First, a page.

amd64/73211: FAST_IPSEC broken on amd64

Peter Wemm peter at
Wed Oct 27 13:07:20 PDT 2004

On Wednesday 27 October 2004 12:00 pm, David Gilbert wrote:
> The following reply was made to PR amd64/73211; it has been noted by
> From: David Gilbert <dgilbert at>
> To: obrien at
> Cc: David Gilbert <dgilbert at>,
>  FreeBSD-gnats-submit at, freebsd-amd64 at
> Subject: Re: amd64/73211: FAST_IPSEC broken on amd64
> Date: Wed, 27 Oct 2004 14:51:47 -0400
>  >>>>> "David" == David O'Brien <obrien at> writes:
>  David> On Wed, Oct 27, 2004 at 02:14:04PM -0400, David Gilbert wrote:
>  >> After attempting to obtain a dump, it would appear that this
>  >> crash won't produce a dump.  It might be memory corruption as the
>  >> tech reported this crash to be a General Protection Fault in
>  >> kernel mode.
>  David> Download the latest memtest86+ ISO image from
>, David> burn it to CDROM, and see if all your RAM
> passes.
>  Since we've stresstested this box with packets and compiling and
> other chores, I strongly suspect the memory is not at fault.  The
> memory is also registered ECC.
>  I'll have them run memory tests, but I'm at least the second
>  independant person to report that FAST_IPSEC and amd64 are broken.
>  The difference between the divide error and the GPF error was
>  recompiling the kernel to dump --- so it's possible (I'm not in
> front of the machine) that the GPF is a second panic when it tries to
> dump.

AMD did some really silly things in the design of this cpu.  One is that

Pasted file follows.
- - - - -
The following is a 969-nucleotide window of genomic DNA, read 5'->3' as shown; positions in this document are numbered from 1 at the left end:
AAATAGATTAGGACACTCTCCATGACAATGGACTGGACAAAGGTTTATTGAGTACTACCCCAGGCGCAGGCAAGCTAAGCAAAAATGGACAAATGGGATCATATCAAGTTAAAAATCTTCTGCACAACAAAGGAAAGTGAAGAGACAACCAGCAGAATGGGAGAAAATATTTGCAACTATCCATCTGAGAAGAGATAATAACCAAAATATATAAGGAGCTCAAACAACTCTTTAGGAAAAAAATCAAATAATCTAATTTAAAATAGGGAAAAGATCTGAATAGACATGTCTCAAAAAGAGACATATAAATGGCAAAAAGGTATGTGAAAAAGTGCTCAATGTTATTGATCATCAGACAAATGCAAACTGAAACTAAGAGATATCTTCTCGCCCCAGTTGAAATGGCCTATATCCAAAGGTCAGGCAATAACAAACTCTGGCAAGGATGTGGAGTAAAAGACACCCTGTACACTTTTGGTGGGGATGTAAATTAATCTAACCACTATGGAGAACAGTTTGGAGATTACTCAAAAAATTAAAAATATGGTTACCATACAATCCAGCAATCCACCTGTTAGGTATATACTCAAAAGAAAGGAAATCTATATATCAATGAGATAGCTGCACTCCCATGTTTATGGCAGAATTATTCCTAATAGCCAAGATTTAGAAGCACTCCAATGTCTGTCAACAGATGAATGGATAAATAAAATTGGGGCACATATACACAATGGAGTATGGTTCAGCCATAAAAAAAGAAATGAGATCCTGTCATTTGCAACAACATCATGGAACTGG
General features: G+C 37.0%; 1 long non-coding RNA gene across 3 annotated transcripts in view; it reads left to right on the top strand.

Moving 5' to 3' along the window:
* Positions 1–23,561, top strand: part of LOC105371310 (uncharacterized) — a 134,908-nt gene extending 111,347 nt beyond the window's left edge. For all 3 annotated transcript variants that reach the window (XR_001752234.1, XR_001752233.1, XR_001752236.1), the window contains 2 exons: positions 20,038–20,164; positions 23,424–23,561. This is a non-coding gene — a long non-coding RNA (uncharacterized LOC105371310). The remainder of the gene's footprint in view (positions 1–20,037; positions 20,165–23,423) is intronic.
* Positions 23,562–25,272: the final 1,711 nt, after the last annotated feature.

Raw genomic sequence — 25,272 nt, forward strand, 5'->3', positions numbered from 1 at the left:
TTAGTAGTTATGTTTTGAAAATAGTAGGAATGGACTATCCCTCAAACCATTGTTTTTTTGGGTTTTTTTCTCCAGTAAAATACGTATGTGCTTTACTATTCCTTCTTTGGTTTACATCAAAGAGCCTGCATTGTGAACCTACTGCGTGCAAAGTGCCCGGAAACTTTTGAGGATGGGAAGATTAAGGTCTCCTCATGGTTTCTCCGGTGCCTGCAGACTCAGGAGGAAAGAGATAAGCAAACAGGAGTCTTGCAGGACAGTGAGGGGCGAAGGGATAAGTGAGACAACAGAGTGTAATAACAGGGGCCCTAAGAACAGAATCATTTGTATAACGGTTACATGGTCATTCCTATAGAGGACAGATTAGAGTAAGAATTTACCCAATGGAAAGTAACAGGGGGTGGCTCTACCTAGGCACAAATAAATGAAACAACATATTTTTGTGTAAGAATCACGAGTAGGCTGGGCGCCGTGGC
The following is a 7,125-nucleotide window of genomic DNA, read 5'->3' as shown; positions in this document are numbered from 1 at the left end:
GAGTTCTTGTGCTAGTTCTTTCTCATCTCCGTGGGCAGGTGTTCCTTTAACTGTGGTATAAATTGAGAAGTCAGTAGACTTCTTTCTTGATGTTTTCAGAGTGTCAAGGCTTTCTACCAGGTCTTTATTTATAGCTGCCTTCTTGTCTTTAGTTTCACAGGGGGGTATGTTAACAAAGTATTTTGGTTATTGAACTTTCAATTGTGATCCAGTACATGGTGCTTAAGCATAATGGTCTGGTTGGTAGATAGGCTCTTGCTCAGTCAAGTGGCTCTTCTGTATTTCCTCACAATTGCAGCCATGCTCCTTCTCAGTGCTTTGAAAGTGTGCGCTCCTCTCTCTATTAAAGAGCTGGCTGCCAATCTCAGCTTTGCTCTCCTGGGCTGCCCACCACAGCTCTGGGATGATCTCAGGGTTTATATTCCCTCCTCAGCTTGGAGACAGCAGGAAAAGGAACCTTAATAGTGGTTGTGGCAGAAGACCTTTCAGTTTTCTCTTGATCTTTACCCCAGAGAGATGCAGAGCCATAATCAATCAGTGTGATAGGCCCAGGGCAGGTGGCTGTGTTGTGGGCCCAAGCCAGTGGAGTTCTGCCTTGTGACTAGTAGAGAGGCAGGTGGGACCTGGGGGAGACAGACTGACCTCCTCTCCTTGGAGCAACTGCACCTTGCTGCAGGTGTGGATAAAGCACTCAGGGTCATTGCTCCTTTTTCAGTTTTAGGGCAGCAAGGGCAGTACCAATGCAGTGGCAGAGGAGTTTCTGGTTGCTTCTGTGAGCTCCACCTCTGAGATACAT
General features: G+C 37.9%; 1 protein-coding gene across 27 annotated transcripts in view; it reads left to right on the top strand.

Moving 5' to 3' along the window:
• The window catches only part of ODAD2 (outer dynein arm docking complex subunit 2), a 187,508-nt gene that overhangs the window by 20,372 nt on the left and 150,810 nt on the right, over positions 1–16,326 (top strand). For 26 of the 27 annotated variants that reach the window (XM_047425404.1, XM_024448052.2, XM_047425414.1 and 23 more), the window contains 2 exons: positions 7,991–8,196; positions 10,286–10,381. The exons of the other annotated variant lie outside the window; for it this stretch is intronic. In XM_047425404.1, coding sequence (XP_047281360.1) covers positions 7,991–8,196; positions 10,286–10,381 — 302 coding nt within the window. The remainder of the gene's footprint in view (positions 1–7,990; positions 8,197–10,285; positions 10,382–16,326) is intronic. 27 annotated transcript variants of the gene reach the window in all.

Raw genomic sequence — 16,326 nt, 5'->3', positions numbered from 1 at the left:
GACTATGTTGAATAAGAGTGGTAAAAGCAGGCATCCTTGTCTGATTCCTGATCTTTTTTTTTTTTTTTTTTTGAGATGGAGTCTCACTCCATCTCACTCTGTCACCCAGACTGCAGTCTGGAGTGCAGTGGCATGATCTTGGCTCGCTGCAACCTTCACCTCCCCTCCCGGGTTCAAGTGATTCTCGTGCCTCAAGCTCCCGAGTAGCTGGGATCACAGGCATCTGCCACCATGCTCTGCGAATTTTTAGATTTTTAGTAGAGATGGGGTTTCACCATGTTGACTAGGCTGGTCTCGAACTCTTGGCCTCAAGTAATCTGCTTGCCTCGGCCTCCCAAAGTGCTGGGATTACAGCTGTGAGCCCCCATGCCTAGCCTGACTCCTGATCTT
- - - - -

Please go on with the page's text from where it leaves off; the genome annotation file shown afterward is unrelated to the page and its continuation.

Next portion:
trying to access an invalid address causes a GPF with no clues as to 
what the invalid address was.  Normally you'd get a segmentation or 
page trap which includes the faulting address.  When you get a GPF, you 
have to disassemble the code and figure out what the heck caused it.  
Usually it'll be a memory reference and if you look at the register or 
address it is trying to use for the address, it'll be in non-canonical 

For example, dereferencing 0xdeadc0dedeadc0de  will cause an anonymous 
GPF with no other clues available to the trap handler.  This is a real 
PITA to say the least.

If I ever find the !^@#$!^@#!# AMD engineer who came up with the bright 
idea signalling this with a GPF instead of the regular trap types that 
include a virtual address....  well, lets not go there in case there 
are children reading this list.
Peter Wemm - peter at; peter at; peter at
"All of this is for nothing if we don't go to the stars" - JMS/B5

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